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Kogi women kick against amnesty for rape offenders

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KOGI State women, on Tuesday, argued against any form of amnesty for rape offenders by the state government, saying that such infringement should attract death penalty or life imprisonment to serve as punishment for anyone found guilty of the offence in the state.
A women group from Kogi Central Senatorial District made the call in Okene at a sensitisation workshop organised by the Challenged Parenthood Initiative, CPI, in collaboration with ActionAid Nigeria on the heels of the proposed bill on Violence Against Persons Prohibition, VAPP, which has passed through the second reading in the Kogi State House of Assembly.
The group also called on the government to intensify efforts to rid the state of other social vices ravaging the 21 local government areas, LGAs.
The women, who were overwhelmed by the contents of the bill, and what it intends to achieve in their lives unanimously knelt down and prayed against any person who intends to work or stand against the passage of the bill in the state.
In her address, the CPI Executive Director, Eunice Abimbola Agbogun, who noted that the bill was currently awaiting public hearing at the State Assembly, expressed optimism that the bill, if passed, will help address most of the societal and domestic violence against women in the state.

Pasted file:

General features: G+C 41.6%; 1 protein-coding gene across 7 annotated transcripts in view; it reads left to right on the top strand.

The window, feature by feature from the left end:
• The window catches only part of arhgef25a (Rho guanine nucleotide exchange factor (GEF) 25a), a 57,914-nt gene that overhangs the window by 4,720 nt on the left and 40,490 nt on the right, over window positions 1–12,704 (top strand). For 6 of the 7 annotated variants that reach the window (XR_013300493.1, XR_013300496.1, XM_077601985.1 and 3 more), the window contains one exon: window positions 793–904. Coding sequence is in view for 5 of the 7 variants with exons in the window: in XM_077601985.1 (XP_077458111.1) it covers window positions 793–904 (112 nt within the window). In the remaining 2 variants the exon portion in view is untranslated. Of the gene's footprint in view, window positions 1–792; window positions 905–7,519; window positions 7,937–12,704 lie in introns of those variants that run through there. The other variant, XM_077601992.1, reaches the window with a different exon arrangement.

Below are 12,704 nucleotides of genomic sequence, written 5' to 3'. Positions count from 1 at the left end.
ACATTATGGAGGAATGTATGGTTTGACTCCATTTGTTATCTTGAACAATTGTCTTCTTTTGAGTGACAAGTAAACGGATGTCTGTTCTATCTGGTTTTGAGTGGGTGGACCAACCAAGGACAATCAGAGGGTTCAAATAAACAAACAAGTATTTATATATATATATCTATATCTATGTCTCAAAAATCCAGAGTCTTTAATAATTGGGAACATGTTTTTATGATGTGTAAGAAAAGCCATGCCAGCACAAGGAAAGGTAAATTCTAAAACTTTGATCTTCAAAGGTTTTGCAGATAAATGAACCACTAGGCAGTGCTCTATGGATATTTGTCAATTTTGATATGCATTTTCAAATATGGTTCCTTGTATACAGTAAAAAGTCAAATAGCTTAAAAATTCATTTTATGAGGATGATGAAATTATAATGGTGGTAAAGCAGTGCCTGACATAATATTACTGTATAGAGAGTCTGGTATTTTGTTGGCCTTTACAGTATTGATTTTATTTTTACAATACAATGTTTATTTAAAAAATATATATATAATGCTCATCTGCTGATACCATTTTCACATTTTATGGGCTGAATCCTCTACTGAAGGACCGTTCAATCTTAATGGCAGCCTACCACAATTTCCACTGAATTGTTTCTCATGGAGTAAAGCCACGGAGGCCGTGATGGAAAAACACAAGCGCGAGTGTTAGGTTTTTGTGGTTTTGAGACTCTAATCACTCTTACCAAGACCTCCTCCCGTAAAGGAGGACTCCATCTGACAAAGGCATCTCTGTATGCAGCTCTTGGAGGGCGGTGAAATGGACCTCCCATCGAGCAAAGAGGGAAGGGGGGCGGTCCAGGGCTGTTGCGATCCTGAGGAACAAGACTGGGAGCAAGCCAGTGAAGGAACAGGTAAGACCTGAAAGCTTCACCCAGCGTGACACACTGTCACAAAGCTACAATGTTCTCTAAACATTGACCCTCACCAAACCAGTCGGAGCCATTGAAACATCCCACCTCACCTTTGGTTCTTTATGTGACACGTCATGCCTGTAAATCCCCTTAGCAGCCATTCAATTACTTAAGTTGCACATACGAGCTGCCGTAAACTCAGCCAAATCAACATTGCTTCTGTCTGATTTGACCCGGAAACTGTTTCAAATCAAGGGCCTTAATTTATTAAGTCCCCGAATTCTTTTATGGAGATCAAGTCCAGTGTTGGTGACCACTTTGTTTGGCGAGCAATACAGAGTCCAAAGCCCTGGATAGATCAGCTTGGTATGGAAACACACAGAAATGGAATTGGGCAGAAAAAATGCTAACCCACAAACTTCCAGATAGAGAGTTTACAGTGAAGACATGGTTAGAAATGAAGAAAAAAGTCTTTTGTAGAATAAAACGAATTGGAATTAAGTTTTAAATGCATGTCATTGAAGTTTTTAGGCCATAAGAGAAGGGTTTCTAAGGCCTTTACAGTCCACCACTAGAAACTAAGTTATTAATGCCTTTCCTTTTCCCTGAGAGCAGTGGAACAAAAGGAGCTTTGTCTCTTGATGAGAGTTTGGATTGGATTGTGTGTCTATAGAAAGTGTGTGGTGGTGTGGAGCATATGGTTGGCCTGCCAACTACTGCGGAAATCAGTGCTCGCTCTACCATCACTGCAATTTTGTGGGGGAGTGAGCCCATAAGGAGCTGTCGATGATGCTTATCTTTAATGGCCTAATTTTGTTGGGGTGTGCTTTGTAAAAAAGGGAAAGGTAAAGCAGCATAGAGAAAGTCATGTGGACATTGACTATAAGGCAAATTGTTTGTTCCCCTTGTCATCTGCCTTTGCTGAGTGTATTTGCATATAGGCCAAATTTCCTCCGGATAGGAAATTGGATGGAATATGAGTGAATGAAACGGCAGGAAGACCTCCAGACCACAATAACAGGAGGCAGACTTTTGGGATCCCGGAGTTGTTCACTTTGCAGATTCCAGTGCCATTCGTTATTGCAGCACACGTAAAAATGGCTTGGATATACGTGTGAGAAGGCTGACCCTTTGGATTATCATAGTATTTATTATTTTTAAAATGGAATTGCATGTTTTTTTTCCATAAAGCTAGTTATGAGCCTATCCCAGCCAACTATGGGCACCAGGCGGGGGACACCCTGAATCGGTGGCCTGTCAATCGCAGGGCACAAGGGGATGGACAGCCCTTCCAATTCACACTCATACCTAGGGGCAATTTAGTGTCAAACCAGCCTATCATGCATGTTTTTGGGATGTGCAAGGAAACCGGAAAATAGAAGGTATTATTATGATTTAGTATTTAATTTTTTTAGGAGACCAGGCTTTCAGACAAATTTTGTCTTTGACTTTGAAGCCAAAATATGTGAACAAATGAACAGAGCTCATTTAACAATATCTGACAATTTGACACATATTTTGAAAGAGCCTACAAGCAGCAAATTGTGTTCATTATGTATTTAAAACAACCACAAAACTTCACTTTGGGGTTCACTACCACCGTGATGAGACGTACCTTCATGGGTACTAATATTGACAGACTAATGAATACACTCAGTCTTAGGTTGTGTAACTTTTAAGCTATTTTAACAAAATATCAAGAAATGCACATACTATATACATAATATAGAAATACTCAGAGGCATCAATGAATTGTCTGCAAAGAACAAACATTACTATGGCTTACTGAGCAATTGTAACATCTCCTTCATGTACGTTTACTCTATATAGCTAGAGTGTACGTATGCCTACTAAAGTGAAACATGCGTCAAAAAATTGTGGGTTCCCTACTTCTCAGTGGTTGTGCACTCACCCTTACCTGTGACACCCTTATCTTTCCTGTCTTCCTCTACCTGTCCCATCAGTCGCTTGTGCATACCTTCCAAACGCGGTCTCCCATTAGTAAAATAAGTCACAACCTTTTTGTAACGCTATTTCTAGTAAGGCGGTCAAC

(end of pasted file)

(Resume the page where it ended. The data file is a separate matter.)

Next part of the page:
She admonished participants to take the sensitisation down to the grassroots in a bid to allow quick passage of the bill, stressing that the campaign on violence against women is a collective responsibility.
“We have read of some horrific accounts of this heinous crime through various media channels in recent times. A lot of times victims of this heinous crime don’t even report the incident to the appropriate authorities, so their stories do not even make it to the newsroom.
“Many victims of rape, for fear of stigmatisation and being blamed for their ordeal bear the pain of the crime committed against them, thereby leaving their assailants roaming free to perpetrate more crimes. It is indeed quite unfortunate that victims are sometimes blamed for being raped,” she expressed.
She added that it has been observed that prosecuting rape cases can be quite tough due to a myriad of factors, ranging from stigma to the provisions of the law itself on the issue.
“Information obtained from the International Centre for Investigative Reporting, ICIR, website indicates that there have been 65 rape convictions between 1973 and 2019 in Nigeria. This number, no doubt is insignificant considering the number of reported cases of rape in the country. There is a need for quick passage of this law in Kogi State to address the menace of rape and other issues on violence against woman,” she said.

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